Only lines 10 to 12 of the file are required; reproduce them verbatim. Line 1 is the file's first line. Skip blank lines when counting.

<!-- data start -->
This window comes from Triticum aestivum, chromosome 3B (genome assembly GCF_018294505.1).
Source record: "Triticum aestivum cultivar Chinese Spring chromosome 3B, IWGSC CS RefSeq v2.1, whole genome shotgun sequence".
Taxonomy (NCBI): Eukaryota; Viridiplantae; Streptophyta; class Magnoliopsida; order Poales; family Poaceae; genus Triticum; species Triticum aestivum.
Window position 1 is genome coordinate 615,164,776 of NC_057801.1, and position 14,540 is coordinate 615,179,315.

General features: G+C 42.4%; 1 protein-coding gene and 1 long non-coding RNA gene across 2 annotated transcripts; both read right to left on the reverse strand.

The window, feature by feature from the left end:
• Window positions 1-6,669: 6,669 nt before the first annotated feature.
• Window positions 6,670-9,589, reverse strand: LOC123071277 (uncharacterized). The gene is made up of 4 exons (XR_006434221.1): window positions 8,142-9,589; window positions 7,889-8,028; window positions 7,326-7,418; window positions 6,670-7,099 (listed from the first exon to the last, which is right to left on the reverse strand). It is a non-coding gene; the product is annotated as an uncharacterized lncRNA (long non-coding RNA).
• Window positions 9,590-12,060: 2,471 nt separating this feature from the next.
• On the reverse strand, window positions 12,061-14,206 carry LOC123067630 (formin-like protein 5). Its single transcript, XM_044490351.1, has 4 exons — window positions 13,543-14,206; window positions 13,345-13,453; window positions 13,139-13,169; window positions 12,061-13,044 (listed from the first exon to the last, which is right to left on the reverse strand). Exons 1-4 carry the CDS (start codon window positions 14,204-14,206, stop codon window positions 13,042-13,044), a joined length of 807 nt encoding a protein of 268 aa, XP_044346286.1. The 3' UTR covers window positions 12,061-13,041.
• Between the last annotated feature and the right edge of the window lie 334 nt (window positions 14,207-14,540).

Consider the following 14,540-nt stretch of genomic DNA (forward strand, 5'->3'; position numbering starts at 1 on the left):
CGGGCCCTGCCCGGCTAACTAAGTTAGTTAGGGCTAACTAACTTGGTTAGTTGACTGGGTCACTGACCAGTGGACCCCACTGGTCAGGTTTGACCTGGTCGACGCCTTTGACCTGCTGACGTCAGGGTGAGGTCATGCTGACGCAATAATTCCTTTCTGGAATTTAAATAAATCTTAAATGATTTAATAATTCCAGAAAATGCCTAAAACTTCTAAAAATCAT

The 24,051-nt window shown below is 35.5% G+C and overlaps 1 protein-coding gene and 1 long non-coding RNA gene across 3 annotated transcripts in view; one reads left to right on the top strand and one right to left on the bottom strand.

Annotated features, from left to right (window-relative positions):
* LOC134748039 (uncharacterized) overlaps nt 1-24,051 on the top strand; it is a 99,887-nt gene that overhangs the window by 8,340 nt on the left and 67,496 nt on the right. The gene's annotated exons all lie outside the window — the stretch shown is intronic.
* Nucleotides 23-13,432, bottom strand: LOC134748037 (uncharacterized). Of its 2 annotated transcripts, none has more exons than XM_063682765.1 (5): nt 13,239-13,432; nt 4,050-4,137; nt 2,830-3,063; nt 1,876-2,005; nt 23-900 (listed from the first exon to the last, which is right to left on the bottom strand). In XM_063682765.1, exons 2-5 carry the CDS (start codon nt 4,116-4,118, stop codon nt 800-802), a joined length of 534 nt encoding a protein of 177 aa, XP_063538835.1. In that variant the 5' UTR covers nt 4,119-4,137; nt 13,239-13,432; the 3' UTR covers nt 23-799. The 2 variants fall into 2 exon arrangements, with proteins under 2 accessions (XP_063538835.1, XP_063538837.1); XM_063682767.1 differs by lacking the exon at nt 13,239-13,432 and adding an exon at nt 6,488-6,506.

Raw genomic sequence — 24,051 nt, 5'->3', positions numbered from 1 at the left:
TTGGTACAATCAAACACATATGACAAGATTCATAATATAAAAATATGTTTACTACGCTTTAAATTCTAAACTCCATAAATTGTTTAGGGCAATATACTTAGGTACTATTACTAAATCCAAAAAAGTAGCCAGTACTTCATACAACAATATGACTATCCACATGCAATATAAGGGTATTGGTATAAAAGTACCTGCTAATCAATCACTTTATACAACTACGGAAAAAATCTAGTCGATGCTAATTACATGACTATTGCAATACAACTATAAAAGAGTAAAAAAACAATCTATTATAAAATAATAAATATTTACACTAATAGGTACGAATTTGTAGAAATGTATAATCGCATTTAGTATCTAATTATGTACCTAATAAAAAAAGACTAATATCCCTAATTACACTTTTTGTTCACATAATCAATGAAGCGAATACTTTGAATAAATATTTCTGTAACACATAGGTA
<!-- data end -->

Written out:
• On the reverse strand, window positions 12,061-14,206 carry LOC123067630 (formin-like protein 5). Its single transcript, XM_044490351.1, has 4 exons — window positions 13,543-14,206; window positions 13,345-13,453; window positions 13,139-13,169; window positions 12,061-13,044 (listed from the first exon to the last, which is right to left on the reverse strand). Exons 1-4 carry the CDS (start codon window positions 14,204-14,206, stop codon window positions 13,042-13,044), a joined length of 807 nt encoding a protein of 268 aa, XP_044346286.1. The 3' UTR covers window positions 12,061-13,041.
• Between the last annotated feature and the right edge of the window lie 334 nt (window positions 14,207-14,540).

Consider the following 14,540-nt stretch of genomic DNA (forward strand, 5'->3'; position numbering starts at 1 on the left):